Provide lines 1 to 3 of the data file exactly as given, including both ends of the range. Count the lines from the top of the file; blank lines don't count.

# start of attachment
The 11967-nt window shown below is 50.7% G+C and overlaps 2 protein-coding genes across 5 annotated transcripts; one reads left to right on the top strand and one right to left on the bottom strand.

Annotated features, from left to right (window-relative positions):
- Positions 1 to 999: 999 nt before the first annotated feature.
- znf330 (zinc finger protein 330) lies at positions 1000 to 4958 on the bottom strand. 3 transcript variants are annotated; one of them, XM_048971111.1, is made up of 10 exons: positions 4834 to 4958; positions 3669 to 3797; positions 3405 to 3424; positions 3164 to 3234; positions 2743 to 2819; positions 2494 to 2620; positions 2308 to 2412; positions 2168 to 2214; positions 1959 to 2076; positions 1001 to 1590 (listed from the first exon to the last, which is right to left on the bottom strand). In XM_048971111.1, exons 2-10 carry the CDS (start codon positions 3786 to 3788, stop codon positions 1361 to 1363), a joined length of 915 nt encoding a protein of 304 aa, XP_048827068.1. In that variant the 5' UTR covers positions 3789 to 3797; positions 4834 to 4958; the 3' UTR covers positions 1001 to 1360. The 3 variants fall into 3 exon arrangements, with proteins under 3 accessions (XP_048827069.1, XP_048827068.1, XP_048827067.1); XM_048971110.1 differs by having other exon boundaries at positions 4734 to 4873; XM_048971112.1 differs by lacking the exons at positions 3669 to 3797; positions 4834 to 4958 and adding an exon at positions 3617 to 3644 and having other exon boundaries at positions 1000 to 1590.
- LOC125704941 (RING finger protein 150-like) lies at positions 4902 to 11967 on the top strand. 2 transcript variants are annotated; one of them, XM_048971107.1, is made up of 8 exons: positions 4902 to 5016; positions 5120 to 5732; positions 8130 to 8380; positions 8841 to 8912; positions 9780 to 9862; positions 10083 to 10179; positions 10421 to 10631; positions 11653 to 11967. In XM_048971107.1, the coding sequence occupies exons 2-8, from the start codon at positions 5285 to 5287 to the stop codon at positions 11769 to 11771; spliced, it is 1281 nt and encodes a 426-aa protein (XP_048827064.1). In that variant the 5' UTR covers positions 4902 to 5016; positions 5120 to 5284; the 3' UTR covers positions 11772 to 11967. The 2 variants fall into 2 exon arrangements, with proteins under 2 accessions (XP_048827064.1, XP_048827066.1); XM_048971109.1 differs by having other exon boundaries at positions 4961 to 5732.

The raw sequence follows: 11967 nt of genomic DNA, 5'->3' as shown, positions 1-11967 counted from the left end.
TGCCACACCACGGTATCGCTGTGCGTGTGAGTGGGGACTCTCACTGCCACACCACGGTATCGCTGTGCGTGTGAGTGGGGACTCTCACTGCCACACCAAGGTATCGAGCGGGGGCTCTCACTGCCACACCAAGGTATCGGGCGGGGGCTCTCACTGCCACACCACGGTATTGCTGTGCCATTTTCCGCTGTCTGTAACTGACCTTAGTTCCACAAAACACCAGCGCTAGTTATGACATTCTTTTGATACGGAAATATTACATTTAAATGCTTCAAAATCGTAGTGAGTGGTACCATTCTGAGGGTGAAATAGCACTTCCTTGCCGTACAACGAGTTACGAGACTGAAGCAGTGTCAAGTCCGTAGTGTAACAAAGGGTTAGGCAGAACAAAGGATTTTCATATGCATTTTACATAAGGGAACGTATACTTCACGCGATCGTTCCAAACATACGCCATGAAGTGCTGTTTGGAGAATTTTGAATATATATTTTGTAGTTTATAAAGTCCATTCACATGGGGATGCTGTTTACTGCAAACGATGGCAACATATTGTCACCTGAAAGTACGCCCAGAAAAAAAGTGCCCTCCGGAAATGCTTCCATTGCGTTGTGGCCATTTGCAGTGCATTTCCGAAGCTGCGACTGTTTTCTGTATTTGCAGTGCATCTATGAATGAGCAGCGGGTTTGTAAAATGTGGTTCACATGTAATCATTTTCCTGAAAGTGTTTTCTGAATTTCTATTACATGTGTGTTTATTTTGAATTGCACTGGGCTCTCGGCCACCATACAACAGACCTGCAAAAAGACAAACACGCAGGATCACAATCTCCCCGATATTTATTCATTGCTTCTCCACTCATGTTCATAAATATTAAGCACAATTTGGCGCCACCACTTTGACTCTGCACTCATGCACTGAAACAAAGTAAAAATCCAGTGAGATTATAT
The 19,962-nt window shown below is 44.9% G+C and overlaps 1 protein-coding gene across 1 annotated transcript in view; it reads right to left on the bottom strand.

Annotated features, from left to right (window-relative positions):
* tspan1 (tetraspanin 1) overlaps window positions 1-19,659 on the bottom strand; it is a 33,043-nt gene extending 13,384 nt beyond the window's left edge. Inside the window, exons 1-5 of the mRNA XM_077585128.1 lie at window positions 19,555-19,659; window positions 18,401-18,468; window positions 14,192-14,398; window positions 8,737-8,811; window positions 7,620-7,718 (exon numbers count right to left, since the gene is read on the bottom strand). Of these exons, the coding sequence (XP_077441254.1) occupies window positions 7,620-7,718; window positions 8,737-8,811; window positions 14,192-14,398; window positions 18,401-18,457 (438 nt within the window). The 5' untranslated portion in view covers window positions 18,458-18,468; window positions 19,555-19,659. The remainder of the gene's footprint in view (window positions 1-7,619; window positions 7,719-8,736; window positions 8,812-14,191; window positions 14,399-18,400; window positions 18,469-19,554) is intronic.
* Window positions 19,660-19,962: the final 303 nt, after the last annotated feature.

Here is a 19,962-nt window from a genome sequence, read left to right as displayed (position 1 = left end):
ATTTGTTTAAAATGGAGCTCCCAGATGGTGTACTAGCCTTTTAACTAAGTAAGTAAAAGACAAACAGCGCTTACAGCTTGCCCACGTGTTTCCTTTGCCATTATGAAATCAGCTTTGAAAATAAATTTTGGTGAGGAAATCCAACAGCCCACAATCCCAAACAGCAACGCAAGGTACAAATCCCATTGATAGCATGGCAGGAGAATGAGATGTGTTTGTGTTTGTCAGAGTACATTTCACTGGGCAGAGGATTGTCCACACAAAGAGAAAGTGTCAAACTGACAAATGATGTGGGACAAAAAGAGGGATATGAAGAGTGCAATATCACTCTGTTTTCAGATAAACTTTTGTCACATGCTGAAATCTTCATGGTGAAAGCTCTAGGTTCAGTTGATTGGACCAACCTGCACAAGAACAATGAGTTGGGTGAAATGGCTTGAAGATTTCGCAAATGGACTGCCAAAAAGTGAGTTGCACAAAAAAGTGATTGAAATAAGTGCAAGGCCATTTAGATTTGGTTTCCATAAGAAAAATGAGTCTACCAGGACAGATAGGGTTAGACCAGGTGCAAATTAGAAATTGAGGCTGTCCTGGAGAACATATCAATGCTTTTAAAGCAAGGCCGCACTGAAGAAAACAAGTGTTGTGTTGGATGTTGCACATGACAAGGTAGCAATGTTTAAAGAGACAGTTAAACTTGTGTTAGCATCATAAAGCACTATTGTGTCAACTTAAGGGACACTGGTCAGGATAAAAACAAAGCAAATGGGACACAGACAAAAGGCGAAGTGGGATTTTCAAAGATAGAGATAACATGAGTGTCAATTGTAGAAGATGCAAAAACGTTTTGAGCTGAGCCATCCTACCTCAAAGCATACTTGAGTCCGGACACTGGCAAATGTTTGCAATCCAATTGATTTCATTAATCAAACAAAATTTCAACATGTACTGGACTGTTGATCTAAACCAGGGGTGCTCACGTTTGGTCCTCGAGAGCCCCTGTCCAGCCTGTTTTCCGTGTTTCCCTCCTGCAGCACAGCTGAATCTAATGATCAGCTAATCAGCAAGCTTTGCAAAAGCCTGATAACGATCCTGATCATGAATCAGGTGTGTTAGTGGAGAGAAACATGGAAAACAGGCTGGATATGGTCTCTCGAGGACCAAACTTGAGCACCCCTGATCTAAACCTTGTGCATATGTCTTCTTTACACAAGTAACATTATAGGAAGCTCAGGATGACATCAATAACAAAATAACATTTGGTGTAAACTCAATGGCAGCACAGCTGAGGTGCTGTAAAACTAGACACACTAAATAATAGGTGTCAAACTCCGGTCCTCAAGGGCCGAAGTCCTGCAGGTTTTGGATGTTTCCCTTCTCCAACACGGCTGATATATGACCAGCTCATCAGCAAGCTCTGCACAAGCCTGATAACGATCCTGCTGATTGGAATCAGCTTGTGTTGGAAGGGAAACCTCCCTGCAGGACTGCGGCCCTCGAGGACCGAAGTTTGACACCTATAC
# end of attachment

The 11967-nt window shown below is 50.7% G+C and overlaps 2 protein-coding genes across 5 annotated transcripts; one reads left to right on the top strand and one right to left on the bottom strand.

Annotated features, from left to right (window-relative positions):
- Positions 1 to 999: 999 nt before the first annotated feature.